The WFD defines pollutants and in particular, in ANNEX VIII, includes an indicative list of the main pollutants. Several list 1 pollutants appeared in groundwater during the Whitelee windfarm construction with Bis (2- ethylhexyl)phthalate (DEHP), a recognised endocrine toxin, evident at levels up to 3200ug/l- 400 times statutory allowable levels in drinking water. Arsenic was also detected within groundwater prior to constructing the windfarm extension at 11ug/l, above allowable drinking water levels of 10ug/l. There is no evidence that the cause of groundwater contamination was investigated.
Over 70 PWS are reliant on the Whitelee windfarm site for their drinking water, which unlike treated public water, is neither treated nor properly monitored.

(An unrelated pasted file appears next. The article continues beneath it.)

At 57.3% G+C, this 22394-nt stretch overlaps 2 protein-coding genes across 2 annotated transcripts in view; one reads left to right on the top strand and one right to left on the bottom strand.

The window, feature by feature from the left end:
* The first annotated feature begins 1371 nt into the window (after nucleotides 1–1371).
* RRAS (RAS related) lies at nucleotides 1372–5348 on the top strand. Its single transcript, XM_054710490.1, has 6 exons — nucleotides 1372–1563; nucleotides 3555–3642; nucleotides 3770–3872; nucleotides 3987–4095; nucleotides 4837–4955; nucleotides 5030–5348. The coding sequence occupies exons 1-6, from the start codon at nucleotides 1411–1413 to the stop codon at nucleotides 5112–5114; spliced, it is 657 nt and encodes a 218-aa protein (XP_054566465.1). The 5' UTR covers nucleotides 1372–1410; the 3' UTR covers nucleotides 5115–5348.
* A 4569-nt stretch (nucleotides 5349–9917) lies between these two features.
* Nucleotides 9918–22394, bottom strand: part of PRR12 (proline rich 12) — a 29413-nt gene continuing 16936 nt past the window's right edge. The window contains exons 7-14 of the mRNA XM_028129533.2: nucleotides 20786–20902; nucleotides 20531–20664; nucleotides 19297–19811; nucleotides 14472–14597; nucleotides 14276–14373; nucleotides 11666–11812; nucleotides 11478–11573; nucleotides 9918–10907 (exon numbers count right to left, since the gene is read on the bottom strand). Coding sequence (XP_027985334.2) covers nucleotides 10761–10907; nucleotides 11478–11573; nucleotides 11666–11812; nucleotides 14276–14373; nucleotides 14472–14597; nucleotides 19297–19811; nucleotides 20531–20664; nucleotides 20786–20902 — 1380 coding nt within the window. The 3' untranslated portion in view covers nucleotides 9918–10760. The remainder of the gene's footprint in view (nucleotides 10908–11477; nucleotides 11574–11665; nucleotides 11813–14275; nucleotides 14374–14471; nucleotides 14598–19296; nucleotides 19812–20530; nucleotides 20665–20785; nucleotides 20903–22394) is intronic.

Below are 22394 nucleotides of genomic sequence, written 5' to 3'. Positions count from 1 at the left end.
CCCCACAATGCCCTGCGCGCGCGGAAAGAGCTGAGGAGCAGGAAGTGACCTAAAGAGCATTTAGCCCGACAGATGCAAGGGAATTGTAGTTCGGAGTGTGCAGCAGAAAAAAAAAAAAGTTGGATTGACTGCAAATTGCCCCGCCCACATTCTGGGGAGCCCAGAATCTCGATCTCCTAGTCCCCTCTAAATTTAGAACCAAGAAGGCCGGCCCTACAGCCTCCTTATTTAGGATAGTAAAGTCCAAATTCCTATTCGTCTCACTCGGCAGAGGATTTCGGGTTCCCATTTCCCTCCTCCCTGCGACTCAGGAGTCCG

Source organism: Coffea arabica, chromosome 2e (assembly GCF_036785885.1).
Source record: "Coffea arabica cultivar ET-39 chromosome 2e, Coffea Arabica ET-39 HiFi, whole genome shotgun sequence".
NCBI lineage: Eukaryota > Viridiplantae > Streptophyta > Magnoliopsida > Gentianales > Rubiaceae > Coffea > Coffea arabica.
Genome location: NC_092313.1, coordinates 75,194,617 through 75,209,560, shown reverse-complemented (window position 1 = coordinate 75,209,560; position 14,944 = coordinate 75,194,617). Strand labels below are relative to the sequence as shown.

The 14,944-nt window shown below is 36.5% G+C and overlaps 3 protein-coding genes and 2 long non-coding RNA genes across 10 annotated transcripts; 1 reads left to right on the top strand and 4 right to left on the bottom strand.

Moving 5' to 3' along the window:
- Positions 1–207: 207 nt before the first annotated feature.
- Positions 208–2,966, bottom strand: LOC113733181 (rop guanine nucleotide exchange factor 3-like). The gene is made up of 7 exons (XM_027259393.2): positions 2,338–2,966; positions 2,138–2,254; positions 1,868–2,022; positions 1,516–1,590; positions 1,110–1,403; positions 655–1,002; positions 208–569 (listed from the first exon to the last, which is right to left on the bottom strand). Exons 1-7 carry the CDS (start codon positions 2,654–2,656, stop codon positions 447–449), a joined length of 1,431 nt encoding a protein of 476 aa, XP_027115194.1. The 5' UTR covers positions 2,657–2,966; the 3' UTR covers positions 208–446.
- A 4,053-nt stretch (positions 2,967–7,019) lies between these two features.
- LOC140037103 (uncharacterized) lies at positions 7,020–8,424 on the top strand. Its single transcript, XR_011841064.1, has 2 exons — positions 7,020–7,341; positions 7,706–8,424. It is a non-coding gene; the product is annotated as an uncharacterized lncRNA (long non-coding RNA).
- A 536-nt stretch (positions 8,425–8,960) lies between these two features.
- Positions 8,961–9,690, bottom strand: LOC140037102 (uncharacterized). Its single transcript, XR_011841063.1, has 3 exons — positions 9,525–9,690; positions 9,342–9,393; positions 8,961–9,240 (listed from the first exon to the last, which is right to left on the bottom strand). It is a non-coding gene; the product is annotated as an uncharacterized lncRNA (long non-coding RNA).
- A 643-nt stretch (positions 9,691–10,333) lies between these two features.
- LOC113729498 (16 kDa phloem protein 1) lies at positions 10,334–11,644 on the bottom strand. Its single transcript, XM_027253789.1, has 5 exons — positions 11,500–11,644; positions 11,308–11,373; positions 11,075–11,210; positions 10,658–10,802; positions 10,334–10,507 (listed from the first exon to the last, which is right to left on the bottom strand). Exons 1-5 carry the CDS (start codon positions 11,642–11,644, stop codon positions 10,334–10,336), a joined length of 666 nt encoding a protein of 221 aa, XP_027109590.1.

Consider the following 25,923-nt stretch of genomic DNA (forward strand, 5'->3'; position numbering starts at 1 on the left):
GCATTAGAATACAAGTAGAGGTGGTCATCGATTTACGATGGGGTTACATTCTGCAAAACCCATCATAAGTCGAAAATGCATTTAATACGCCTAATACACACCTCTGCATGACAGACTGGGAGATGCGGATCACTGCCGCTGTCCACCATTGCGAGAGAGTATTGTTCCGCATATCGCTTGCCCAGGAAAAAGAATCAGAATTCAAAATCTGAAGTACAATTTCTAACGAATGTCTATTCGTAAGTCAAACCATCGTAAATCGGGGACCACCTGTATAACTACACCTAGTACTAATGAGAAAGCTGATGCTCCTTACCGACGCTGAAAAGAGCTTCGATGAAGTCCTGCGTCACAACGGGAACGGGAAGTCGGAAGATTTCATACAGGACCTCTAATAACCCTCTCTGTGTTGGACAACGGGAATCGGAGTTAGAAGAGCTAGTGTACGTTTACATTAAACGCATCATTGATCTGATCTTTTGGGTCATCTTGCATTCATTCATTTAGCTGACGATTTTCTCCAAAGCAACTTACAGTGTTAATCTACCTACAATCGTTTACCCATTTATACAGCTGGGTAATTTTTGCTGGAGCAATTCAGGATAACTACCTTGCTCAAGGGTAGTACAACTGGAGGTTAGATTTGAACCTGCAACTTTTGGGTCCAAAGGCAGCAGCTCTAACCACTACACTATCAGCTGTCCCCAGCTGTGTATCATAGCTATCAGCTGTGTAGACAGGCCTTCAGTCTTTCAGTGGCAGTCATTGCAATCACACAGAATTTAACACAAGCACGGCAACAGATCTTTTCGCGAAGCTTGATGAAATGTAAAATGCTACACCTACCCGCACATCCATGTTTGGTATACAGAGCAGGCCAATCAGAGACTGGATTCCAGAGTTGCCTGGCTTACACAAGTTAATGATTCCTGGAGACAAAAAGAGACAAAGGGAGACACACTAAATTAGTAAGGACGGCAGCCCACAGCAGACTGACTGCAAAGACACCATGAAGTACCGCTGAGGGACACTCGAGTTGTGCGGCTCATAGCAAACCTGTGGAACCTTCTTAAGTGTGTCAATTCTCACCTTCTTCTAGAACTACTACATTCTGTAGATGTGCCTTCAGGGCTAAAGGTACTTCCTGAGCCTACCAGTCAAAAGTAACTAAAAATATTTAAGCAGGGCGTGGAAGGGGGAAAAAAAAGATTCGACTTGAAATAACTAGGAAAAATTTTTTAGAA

It should be noted that contrary to standing orders between SPR and SW, SW were not informed by SPR of any pollution events at Whitelee and neither raw or treated public water was tested for DEHP.
Much of the Whitelee windfarm site is built on a statutory surface drinking water protected area (as defined by The Water Environment (Drinking Water Protected Areas)(Scotland) Order 2013) and on the Scottish Water (SW) public water catchment area at Whitelee windfarm. Under the EU Water Framework Directive (2000/60/EC), Article 7, these are protected catchment areas providing abstraction of public water supplies. The whole windfarm is on a statutory groundwater protected drinking water area.
There are two public water reservoirs on the Whitelee windfarm site which provide raw water to Amlaird water treatment works (WTW), which supplies more than thirty four thousand customers.